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Welcome to a new pathway to CPD (Continuous Personal Development)

The Police Oracle continuous professional development (CPD) column is a mixed section which contains an ongoing review and assessment of contemporary CPD practices and approaches along with helpful resources, tips and guidance on... Read more ›

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Welcome to a new pathway to Continuous Professional Development

The Police Oracle continuous professional development (CPD) column is a mixed section which contains an ongoing review and assessment of contemporary CPD practices and approaches along with helpful resources, tips and guidance on maintaining good skills and expertise.

We have included and will update the Sergeants, Inspectors and NIE exam calendar to provide a helpful aide memoir for those officers choosing to take these critical exams. We provide a monthly update on preparing for these professional exams setting out valuable guidance on the most successful approach to study and how to avoid common mistakes.

We feature examples of training best practice and innovation from both the law enforcement Learning and Development (L&D) and the commercial service provider market which supports the law enforcement L&D functions.

Learning and development functions within forces are asked to do more with less. Internal training capacity has been stripped back. The new normal is to have a blended approach to training delivery, part in house, and part dependant on external providers.

From this year the adoption of the new police degree framework (PEQF) and direct entry graduate entry schemes become the new normal. The new training for officers joining policing will be up and running in more than 30 police forces across England and Wales over the next year and these forces have worked with universities to put their packages together. Officers are already undergoing the updated training in Nottinghamshire, Derbyshire, Leicestershire, Northamptonshire, South Wales, Gwent, Dyfed-Powys, West Midlands, Northumbria, Avon and Somerset and Staffordshire.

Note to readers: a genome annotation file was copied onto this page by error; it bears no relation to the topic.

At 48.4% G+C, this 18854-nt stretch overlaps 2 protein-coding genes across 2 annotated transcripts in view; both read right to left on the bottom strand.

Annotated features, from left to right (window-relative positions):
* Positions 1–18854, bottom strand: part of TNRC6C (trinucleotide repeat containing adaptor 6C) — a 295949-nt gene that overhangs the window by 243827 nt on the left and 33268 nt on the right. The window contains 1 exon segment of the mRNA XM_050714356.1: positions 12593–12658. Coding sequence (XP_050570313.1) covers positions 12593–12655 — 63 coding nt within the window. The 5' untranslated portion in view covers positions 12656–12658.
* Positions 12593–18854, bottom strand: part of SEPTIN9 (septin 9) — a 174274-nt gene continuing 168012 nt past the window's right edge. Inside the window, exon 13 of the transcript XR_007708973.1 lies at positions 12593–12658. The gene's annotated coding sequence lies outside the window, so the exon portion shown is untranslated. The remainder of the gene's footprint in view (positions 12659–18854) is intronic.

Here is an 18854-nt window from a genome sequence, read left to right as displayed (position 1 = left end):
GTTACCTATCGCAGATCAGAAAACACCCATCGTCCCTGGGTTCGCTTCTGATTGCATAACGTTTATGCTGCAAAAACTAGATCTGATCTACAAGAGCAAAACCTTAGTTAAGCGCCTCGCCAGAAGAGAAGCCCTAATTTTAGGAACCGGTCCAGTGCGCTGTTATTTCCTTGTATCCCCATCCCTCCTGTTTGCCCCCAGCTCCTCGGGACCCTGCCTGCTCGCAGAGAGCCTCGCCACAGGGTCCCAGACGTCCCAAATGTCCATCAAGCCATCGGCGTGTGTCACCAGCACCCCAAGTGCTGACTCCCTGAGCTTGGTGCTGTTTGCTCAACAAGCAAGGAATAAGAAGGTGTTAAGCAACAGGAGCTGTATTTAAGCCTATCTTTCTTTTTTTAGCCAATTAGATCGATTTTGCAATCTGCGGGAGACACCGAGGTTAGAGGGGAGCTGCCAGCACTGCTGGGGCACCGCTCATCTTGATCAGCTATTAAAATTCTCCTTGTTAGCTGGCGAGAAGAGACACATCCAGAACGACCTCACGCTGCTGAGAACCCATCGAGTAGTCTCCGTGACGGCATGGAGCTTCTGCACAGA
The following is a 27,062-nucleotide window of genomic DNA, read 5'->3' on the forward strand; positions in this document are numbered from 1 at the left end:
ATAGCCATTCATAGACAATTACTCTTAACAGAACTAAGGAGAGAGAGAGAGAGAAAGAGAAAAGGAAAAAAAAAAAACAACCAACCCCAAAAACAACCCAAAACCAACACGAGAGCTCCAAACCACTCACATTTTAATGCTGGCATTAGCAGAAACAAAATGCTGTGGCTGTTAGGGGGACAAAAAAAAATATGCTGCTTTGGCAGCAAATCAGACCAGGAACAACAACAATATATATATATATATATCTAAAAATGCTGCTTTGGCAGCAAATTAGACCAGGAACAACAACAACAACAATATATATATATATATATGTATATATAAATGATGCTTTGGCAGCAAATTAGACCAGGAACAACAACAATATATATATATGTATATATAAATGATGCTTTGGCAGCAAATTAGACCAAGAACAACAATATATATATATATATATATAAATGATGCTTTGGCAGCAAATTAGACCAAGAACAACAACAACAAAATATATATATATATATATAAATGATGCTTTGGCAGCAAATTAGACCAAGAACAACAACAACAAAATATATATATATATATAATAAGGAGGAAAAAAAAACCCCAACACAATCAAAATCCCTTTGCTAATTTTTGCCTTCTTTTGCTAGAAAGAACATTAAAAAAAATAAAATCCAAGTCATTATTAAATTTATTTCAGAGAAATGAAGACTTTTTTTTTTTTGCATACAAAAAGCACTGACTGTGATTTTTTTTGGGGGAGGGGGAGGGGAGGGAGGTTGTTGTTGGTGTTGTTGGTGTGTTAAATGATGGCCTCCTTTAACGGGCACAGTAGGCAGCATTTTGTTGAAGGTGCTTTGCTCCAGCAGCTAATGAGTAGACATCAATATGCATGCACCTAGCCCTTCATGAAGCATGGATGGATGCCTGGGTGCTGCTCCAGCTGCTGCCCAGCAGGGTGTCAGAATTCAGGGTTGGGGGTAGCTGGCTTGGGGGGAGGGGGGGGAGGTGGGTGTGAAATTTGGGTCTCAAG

The new framework is part of a national bid to standardise police training to ensure all officers ultimately have degrees.

It is also part of a wider move by the government to improve professional training so that apprenticeships, which is how some recruits will start on the job, are given a higher level of recognition by both students and employers.

The framework offers three pathways into policing:

  • The first, a three-year police constable apprenticeship which is paid for by the force, allows individuals to “earn while they learn” – spending 80 per cent of their time on the frontline and the rest completing their degree while receiving a salary.
  • The second is a two-year accelerated route for those who already hold a degree in any subject, enabling new recruits to join the force and train as a police constable while working towards a recognised policing diploma.
  • The third allows new recruits to do a three-year policing degree in professional policing at their own expense and during the conclusion of it, the ability to apply to a force and follow a shorter on-the-job training programme.

Twenty-eight universities in England and Wales have signed up to partnerships with police forces to provide the new qualification. We will track the progress and performance of these institutions in this brave new world fusing further education and with law enforcement CPD.

The College of Policing says the new course updates a training system which is 13 years old and better prepares officers for the demands placed on them. The programme now includes digital policing, vulnerability, disclosure, mental health and still requires police officers to have empathy, compassion and common sense.

As policing begins to adapt to meet the new challenges of policing the digital space and combatting fraud, often across multiple jurisdictions, the skills and expertise which will be needed to be taught will seem a long way apart from what was core curriculum just 10 years ago.

Direct entry programmes have had mixed levels of take up. What is certain is policing is unlikely to maintain its high levels of employee retention when compared to other professionals. In a further 10 years the new normal will be much shorter periods of police officer employment, with higher levels of mature candidates entering the service and higher frequencies of leavers who rejoin. How will L&D adapt?

Outside of policing the prevalent CPD regimes are characterized by the principles of self management and employee led engagement. How will policing adapt its approach to the delivery of CPD to meet the needs of the 21st century law enforcement learner?

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